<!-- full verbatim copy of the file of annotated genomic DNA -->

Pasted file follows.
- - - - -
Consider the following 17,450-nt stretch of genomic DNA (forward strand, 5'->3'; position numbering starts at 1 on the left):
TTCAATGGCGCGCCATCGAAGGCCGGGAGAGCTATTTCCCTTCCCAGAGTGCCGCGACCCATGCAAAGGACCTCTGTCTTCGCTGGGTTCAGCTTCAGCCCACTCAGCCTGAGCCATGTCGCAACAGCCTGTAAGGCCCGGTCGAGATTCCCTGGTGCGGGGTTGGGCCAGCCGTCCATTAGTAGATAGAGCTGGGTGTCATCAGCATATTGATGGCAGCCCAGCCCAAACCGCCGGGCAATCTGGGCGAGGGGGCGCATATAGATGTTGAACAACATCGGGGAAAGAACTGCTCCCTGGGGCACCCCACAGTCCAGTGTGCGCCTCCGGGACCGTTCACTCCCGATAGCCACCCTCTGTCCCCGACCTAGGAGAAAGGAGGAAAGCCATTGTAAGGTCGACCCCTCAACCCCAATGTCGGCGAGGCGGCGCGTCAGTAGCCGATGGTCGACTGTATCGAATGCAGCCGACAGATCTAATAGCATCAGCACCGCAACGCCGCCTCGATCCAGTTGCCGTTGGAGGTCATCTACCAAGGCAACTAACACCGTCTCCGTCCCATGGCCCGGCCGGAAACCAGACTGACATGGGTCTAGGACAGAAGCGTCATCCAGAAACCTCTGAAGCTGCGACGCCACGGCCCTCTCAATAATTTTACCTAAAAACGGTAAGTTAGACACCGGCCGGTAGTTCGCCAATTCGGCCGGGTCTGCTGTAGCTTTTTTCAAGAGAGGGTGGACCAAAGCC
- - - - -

Consider the following 17,450-nt stretch of genomic DNA (forward strand, 5'->3'; position numbering starts at 1 on the left):
TTCAATGGCGCGCCATCGAAGGCCGGGAGAGCTATTTCCCTTCCCAGAGTGCCGCGACCCATGCAAAGGACCTCTGTCTTCGCTGGGTTCAGCTTCAGCCCACTCAGCCTGAGCCATGTCGCAACAGCCTGTAAGGCCCGGTCGAGATTCCCTGGTGCGGGGTTGGGCCAGCCGTCCATTAGTAGATAGAGCTGGGTGTCATCAGCATATTGATGGCAGCCCAGCCCAAACCGCCGGGCAATCTGGGCGAGGGGGCGCATATAGATGTTGAACAACATCGGGGAAAGAACTGCTCCCTGGGGCACCCCACAGTCCAGTGTGCGCCTCCGGGACCGTTCACTCCCGATAGCCACCCTCTGTCCCCGACCTAGGAGAAAGGAGGAAAGCCATTGTAAGGTCGACCCCTCAACCCCAATGTCGGCGAGGCGGCGCGTCAGTAGCCGATGGTCGACTGTATCGAATGCAGCCGACAGATCTAATAGCATCAGCACCGCAACGCCGCCTCGATCCAGTTGCCGTTGGAGGTCATCTACCAAGGCAACTAACACCGTCTCCGTCCCATGGCCCGGCCGGAAACCAGACTGACATGGGTCTAGGACAGAAGCGTCATCCAGAAACCTCTGAAGCTGCGACGCCACGGCCCTCTCAATAATTTTACCTAAAAACGGTAAGTTAGACACCGGCCGGTAGTTCGCCAATTCGGCCGGGTCTGCTGTAGCTTTTTTCAAGAGAGGGTGGACCAAAGCC